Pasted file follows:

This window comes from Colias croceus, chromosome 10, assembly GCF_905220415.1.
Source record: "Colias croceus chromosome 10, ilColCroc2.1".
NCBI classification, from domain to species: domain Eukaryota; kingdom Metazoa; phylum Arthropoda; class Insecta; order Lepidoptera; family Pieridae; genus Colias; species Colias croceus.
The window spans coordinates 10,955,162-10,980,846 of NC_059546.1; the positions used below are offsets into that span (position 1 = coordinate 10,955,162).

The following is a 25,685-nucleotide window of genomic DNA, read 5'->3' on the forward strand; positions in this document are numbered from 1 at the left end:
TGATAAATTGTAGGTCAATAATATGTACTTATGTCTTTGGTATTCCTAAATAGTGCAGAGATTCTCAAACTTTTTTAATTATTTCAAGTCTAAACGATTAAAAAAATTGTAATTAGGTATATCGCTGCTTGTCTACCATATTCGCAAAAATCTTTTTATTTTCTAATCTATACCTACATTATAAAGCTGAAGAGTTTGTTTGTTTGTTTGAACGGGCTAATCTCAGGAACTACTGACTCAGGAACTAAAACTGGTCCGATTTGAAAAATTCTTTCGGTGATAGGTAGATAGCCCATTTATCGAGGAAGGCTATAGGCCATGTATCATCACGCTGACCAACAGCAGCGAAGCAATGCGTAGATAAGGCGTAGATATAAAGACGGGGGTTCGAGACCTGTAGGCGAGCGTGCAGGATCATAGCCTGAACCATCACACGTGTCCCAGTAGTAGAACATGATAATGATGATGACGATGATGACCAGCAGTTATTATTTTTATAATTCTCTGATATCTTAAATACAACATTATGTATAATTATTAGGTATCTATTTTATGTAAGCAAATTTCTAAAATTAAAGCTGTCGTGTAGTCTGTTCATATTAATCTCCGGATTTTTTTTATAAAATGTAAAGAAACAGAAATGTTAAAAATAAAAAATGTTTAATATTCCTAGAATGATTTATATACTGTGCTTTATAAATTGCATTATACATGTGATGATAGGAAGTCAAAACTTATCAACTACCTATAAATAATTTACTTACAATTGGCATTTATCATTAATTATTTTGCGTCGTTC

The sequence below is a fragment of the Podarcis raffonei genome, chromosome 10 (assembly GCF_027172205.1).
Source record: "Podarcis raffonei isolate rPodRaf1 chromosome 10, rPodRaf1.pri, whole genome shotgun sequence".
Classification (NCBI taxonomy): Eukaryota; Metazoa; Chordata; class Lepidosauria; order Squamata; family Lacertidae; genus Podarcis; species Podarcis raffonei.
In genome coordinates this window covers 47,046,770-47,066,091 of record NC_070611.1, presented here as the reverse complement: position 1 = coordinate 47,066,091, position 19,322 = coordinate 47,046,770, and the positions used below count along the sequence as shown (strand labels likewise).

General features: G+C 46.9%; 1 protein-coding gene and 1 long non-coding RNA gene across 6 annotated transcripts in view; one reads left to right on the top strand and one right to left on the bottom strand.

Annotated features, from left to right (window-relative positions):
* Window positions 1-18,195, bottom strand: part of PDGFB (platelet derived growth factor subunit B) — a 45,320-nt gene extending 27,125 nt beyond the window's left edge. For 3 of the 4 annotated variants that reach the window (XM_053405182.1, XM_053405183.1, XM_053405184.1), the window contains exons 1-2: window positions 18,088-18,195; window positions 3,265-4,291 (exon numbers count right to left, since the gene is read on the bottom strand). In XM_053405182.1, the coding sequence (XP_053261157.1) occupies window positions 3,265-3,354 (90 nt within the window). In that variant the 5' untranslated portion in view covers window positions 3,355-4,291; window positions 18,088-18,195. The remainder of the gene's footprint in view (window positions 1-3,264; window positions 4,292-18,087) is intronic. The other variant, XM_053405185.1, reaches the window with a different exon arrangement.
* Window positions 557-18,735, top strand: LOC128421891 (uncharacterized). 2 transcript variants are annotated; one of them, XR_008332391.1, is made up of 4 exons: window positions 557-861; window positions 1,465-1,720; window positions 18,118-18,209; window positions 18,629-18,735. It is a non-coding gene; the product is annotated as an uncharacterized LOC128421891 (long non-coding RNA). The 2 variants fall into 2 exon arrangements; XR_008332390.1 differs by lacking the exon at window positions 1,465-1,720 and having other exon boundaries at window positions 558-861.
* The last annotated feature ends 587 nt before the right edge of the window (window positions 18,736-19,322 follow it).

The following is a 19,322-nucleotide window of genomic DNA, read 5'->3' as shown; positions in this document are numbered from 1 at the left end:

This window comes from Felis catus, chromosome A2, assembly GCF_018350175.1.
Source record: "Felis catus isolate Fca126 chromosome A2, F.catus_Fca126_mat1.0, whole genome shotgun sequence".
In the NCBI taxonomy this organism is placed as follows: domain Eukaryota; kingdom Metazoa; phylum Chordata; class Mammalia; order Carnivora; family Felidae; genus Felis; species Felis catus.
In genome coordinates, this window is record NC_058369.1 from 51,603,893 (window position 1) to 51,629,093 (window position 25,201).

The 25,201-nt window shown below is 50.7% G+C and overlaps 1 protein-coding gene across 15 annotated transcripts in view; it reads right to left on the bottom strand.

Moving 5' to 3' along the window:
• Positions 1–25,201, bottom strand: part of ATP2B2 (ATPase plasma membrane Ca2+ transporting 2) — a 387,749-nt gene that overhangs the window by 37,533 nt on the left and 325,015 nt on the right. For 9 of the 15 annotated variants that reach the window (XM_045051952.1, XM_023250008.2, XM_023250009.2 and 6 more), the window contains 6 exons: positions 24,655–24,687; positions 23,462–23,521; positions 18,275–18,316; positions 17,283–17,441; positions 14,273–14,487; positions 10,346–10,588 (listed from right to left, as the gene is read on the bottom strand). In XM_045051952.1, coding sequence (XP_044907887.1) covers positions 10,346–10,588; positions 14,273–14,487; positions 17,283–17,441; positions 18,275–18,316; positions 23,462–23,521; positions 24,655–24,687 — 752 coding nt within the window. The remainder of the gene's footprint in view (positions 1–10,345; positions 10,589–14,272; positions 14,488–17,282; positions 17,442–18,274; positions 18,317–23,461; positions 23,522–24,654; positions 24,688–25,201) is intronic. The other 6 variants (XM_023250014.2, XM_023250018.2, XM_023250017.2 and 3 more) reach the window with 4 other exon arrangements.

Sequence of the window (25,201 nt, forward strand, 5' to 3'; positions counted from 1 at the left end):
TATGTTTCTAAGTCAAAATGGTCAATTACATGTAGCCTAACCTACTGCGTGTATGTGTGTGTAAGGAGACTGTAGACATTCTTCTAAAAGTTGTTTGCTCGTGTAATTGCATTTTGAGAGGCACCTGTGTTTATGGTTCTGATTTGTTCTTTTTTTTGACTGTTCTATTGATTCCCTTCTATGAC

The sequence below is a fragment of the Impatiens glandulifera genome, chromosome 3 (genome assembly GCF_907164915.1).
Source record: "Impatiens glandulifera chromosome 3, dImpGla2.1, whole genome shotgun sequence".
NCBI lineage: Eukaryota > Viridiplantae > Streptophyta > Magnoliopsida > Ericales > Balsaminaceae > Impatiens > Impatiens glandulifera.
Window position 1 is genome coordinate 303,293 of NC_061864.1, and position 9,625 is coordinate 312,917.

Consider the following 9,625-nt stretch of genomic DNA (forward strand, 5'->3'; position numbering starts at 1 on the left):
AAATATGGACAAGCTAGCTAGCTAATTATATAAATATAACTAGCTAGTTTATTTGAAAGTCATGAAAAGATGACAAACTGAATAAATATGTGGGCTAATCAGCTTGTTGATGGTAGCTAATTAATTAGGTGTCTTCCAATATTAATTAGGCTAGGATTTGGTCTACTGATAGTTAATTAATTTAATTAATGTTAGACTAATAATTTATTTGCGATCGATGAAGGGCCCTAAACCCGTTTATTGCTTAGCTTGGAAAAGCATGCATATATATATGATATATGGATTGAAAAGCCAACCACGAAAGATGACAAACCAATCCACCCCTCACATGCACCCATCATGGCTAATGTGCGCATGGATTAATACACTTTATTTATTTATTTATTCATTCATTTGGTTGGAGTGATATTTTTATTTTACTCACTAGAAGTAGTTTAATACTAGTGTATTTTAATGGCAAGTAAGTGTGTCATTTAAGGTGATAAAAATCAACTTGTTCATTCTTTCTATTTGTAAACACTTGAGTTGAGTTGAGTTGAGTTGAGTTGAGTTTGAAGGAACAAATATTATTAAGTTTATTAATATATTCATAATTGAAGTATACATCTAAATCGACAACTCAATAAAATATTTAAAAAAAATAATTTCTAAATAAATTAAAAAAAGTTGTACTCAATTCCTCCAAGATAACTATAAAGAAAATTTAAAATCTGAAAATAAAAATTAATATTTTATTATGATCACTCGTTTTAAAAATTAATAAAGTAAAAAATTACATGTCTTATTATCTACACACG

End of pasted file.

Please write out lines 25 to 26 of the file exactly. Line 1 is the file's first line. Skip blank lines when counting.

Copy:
TATGTTTCTAAGTCAAAATGGTCAATTACATGTAGCCTAACCTACTGCGTGTATGTGTGTGTAAGGAGACTGTAGACATTCTTCTAAAAGTTGTTTGCTCGTGTAATTGCATTTTGAGAGGCACCTGTGTTTATGGTTCTGATTTGTTCTTTTTTTTGACTGTTCTATTGATTCCCTTCTATGAC

The sequence below is a fragment of the Impatiens glandulifera genome, chromosome 3 (genome assembly GCF_907164915.1).